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What Is Luwak Coffee?

Through the years of coffee, none has received the amount of attention that the kopi luwak variety has. The beans are processed within the digestive tract of Asian palm Civets, these beans were previously believed to be the most expensive coffee in the world. Due to how scarce they are, how unique they’re processed and the flavor they are said to have, this heavenly taste of the world of coffee is sought-after by a multitude of curious drinkers for many years. Its popularity reached its peak in 2007, however, when the cult American film The Bucket List hit the screen. The protagonist of the hit film — a brash billionaire named Edward Cole and played by Jack Nicholson, who is a nerdy actor drinking the most sought-after coffee in the world. The coffee obviously it’s the kopi luwak, a glistening cup of coffee.

This wave of fame has passed, yet those in the coffee industry continue to have questions regarding these remarkable beans. What do you think of this particular coffee? Do you think it is really distinctive? What is the difference between it and other coffees? Is kopi luwak worth a try? If they’re of high-quality, all coffee beans can provide you with an experience that is truly unique and an experience that is full of flavors and aromas haven’t been able to experience yet. And kopi Luwak is no different. If you’re intrigued, then embark on a journey through the fascinating world of Kopi Luwak!

The story of Kopi Luwak: How Did it all begin?

Legend has it that sometime in the late 19th century Dutch colonists living in Indonesia demanded the farmers of Indonesia to give their coffee harvest to newcomers. If that weren’t enough they banned the poor Indonesians from collecting coffee berries for personal reasons. They were stripped of their favorite drink however, the smart locals quickly discovered a solution. While looking at palm civets – small native animals that are referred to as luwak by the locals–one day, farmers noticed they love munching on coffee berries, just as they enjoy eating tropical fruits and various insects. After consumption, the coffee berries were sucked out of their pulp by their digestive system of the palm civet and the seeds, also known as coffee beans, that were left behind were removed together with the waste matter from the faeces. The locals eventually decided to try something new by cleaning the berries, washing them, drying and roasting the beans. Imagine their excitement when they realized that the coffee they brewed was more delicious than the standard one! The resulting drink was more delicate and less bitter, characterized by a pleasant aftertaste. Rumours of this unique drink quickly reached Dutch colonists too. It was not long before copi luwak to spread its exotic appeal all over the globe.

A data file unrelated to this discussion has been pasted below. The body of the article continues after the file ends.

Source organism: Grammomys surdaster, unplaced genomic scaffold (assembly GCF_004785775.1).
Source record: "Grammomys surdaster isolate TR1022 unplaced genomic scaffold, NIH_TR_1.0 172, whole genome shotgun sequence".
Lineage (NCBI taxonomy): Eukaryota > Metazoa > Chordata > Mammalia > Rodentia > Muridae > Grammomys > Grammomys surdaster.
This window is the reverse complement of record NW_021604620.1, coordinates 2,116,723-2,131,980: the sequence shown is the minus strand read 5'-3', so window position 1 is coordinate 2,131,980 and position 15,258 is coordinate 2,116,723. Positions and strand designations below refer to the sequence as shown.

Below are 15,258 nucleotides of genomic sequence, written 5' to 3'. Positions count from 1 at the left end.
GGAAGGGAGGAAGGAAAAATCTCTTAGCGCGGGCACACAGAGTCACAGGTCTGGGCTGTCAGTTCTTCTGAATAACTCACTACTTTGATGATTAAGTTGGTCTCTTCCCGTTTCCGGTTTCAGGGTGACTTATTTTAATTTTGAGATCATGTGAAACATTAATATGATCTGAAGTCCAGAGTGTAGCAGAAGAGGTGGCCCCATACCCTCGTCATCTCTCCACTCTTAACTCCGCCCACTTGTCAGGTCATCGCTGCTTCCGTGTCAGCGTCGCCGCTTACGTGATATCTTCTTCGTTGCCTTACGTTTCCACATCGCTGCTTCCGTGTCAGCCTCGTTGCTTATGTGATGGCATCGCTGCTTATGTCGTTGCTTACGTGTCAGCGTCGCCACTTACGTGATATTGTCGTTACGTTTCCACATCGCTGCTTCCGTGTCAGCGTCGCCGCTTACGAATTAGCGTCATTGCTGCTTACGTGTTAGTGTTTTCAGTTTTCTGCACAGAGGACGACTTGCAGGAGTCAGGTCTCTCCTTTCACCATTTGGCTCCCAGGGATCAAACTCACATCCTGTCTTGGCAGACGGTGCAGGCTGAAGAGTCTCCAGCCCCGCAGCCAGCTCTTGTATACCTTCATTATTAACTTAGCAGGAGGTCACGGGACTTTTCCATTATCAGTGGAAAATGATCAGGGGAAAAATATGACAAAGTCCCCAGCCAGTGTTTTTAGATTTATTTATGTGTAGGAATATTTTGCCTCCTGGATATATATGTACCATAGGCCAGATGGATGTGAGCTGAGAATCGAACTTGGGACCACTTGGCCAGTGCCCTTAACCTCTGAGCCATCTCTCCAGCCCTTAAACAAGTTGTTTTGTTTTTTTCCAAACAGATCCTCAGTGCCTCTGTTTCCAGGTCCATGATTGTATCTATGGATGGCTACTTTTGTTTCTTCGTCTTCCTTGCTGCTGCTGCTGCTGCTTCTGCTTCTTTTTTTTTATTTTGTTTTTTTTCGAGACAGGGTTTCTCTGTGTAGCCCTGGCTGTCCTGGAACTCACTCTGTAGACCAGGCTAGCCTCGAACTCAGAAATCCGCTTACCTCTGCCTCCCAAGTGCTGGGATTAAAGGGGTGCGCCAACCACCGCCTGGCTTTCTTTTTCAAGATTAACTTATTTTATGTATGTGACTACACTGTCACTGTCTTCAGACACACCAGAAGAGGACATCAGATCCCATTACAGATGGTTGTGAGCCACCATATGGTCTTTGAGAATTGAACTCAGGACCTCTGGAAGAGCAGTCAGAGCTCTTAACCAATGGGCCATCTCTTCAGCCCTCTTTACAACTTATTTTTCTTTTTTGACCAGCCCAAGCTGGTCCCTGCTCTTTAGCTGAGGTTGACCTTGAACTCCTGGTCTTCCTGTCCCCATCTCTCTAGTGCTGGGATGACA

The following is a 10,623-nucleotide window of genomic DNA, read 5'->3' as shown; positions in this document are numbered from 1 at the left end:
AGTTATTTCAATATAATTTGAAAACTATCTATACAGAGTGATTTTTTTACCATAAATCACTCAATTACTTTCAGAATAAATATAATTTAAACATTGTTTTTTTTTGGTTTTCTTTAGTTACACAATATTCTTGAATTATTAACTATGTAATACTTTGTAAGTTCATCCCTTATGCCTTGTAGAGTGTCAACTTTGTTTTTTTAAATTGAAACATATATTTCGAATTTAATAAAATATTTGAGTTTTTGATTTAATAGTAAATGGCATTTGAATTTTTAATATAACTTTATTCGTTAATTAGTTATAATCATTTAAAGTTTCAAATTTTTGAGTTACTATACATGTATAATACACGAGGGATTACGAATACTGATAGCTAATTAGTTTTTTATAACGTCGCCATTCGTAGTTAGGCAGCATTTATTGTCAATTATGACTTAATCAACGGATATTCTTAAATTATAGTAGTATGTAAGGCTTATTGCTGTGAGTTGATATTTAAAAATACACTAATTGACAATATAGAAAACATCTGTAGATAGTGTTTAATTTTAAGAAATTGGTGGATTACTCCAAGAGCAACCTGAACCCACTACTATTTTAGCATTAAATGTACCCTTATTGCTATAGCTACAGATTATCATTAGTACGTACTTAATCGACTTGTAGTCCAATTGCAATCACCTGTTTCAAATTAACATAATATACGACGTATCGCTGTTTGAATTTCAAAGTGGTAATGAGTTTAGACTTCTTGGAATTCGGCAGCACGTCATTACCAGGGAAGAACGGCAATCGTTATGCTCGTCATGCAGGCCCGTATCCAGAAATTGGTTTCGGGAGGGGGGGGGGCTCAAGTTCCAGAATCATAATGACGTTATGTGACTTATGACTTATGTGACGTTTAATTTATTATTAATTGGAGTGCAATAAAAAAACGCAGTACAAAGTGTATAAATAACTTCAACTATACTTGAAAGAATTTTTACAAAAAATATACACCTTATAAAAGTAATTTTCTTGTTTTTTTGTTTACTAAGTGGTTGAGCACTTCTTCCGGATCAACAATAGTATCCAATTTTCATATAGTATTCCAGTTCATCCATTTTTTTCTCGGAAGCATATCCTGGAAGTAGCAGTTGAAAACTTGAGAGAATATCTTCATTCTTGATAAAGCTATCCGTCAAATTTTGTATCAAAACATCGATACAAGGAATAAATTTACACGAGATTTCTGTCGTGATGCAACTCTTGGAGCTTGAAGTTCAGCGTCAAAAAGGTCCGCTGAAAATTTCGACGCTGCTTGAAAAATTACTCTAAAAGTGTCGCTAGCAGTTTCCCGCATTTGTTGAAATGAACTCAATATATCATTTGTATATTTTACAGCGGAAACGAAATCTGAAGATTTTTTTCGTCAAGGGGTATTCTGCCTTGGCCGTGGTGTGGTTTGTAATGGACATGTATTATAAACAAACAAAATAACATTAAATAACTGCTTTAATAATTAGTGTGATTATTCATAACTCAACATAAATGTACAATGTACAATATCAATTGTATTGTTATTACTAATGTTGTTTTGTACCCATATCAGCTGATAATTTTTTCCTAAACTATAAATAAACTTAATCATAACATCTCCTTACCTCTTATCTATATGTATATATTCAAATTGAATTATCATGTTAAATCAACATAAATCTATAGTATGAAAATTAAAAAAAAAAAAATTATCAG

Kopi Luwak Goes Hollywood

We’ve previously mentioned The Bucket List (2007) which was a film majorly responsible for many westerners re-discovering kopi luwak in the dawn in the 20th century. Let’s take a look at the impact it had on westerners will we?

It tells tale of two retired people who are terminally sick: Edward Cole, a billionaire in the corporate world who is played by Jack Nicholson, and an ordinary mechanic of the working class Carter Chambers played by Morgan Freeman. Although they appear to have nothing in common, the two characters are reunited within the same room in a hospital. Carter thinks about the limited time left, and finally decides to create an inventory of the adventures he’d love to be able to experience while alive. When Edward learns of the list, he offers Carter an offer that the mechanic cannot refuse the chance to escape the hospital, embark on a thrilling journey, and make all his wishes come true.

One of the opening scenes in the film we can see Edward Cole pouring himself a cup of kopi-luwak, proclaiming it is “the most rare beverage that exists”. The affluent connoisseur also carries the bag with an espresso syphon every time he travels: this allows him to enjoy incredible flavors at any time, wherever. Edward doesn’t know the source of his favorite drink from however. The origin story of kopi Luwak is eventually revealed to him by Carter: